They re-launched their spinout, Wink, announced seven new gadgets for the connected home, and the development of something the company is calling a “microfactory” in San Francisco that will serve as the company’s West Coast headquarters and develop built-to-order electronics for the smart home. That factory is kitted out with 3D printers, automated circuit board assembly machines, and a plastic injection molding line.
The “microfactory” is intended to be Quirky’s hub for its UNIQ, a line of connected home products customizable and built-to-order. Its first product will be Spotter UNIQ, a customized version of its home sensing product.
Built off of the Wink.com hub that Quirky unveiled over the summer, the New York-based company also unveiled a suite of products: a smart window and door sensor, dubbed Tripper and invented by Robert Sweeney, which retails as a pack of two on Wink.com for $40; Overflow, a sensor to detect water leaks; Outlink, an outlet for monitoring and managing power usage; and Tapt, a smart switch for one-touch control over smart bulbs, all invented by Michael Taylor and available for $35, $50 and $60 respectively.
Rounding out the new product suite, inventor Nathan Firth developed Ascend, a $90 monitor and remote control for garage doors, and Denny Fong came up with Norm, an $80 smart HVAC controller and thermostat to remotely monitor temperature in the home, both controlled by the Wink app.
Wink is also the control hub for 100 partner products from 15 consumer brands working with Quirky and GE.
GE and Quirky first linked up in April 2011, and the giant industrial manufacturer made good on the partnership as part of a $79 million round of financing, that also included previous investors Andreessen Horowitz, Norwest Venture Partners, RRE Ventures and Kleiner Perkins Caufield & Byers.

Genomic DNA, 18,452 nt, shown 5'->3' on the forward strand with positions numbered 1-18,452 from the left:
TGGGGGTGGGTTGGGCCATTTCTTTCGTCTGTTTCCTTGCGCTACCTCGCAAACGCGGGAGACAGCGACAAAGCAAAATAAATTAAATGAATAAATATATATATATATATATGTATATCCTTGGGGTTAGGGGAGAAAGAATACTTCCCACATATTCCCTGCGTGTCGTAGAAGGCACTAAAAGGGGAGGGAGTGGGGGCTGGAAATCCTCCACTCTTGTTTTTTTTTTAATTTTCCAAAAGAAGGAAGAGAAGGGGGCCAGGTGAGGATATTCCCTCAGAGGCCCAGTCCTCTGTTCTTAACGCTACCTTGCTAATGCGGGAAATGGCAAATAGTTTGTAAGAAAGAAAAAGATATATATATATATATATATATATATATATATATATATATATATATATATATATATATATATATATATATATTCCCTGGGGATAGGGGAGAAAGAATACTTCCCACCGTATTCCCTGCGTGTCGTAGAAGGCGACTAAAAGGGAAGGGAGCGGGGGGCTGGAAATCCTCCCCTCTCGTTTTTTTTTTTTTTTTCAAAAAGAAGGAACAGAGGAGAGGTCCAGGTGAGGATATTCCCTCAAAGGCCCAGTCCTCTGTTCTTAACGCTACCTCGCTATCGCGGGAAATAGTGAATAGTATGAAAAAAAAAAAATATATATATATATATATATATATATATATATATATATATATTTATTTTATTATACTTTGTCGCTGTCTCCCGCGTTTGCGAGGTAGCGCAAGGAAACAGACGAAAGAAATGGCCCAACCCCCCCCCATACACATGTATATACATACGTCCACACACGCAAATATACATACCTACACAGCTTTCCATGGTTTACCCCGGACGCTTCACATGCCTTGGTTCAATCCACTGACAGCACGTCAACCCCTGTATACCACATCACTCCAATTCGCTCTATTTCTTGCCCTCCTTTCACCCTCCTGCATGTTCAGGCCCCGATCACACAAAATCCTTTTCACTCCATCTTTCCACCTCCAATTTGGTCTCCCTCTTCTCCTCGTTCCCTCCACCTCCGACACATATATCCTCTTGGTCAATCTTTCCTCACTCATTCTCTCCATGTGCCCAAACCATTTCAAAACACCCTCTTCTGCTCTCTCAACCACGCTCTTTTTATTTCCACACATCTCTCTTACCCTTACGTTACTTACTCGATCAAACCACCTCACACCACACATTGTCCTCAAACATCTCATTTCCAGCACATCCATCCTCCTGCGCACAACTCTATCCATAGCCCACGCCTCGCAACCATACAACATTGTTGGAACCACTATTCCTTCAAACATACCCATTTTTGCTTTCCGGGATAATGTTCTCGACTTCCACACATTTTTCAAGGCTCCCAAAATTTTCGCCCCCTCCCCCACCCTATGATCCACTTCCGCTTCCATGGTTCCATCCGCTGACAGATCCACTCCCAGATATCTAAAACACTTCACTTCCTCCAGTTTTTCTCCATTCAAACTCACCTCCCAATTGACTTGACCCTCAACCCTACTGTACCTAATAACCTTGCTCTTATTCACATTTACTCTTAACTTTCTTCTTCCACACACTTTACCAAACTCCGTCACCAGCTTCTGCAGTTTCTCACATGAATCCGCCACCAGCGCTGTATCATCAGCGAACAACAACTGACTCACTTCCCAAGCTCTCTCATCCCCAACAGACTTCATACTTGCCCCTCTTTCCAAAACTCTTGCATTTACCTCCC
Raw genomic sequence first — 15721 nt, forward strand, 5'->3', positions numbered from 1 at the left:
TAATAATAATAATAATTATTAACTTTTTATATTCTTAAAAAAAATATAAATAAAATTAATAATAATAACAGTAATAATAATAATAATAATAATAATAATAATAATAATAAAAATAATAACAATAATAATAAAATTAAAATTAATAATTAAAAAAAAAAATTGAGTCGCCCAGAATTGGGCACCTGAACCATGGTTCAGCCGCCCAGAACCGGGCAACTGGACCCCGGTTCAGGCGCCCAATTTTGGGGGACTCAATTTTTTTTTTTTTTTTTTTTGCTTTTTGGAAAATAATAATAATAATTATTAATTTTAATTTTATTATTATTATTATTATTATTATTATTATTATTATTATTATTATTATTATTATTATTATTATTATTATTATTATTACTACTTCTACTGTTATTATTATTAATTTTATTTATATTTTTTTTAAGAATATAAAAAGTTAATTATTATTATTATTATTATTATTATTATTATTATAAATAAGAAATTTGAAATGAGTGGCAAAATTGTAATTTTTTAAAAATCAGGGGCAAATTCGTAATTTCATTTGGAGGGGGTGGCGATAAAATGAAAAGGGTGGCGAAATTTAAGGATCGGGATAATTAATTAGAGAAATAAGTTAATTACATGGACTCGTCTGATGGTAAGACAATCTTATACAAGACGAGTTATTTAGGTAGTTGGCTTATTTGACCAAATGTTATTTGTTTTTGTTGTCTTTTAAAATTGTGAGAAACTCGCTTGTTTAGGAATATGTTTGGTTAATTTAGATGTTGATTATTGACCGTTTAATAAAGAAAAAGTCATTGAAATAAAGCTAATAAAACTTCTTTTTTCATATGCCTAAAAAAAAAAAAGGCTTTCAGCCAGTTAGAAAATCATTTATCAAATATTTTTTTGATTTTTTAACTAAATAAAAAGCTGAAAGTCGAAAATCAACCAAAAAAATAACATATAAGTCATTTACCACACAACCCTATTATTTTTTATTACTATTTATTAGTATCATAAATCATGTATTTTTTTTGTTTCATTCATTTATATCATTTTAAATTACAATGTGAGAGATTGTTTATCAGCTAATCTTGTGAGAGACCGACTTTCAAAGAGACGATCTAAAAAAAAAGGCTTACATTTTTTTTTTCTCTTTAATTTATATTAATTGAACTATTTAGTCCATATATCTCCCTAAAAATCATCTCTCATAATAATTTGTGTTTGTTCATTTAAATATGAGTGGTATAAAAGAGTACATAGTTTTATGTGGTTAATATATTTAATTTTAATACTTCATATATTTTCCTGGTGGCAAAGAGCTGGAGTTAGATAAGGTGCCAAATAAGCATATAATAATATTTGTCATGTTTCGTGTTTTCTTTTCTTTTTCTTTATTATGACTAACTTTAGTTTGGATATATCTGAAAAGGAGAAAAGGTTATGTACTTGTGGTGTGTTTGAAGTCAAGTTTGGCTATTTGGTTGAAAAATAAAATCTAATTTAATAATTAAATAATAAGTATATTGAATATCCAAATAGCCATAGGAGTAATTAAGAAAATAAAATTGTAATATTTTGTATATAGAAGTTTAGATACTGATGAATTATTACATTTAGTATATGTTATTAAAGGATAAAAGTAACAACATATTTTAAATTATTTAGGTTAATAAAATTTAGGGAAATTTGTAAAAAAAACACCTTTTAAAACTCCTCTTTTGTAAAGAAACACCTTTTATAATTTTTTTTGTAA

“Last year, we announced to the world that together with our partners at GE, we would enter the connected home market,” said Ben Kaufman, founder and CEO of Quirky, in a statement. “In just 18 months, we have introduced an entire ecosystem of products, a powerful app that interacts with hundreds of connected devices from leading brands, and today, a comprehensive campaign to educate the world on what it means to live in the connected home.”
No one needs a study to tell them that most Americans have yet to give a crap about smart home technology, but GE and Quirky conducted one anyway. The survey found that while most people are reluctant to connect their home, they at least really want to, with 83 percent of the survey’s respondents saying they’re mulling a smart home purchase.
“In today’s connected world, GE and Quirky see an exceptional opportunity to make the connected home a reality for everyone — accessible, affordable and focused on the foundational elements of how a home works. This includes lighting, energy management and safety,” said Beth Comstock, GE’s chief marketing officer, in a statement. “We have seen tremendous success working with Quirky and its community of inventors to find new ideas and bring them to market at remarkable speed.”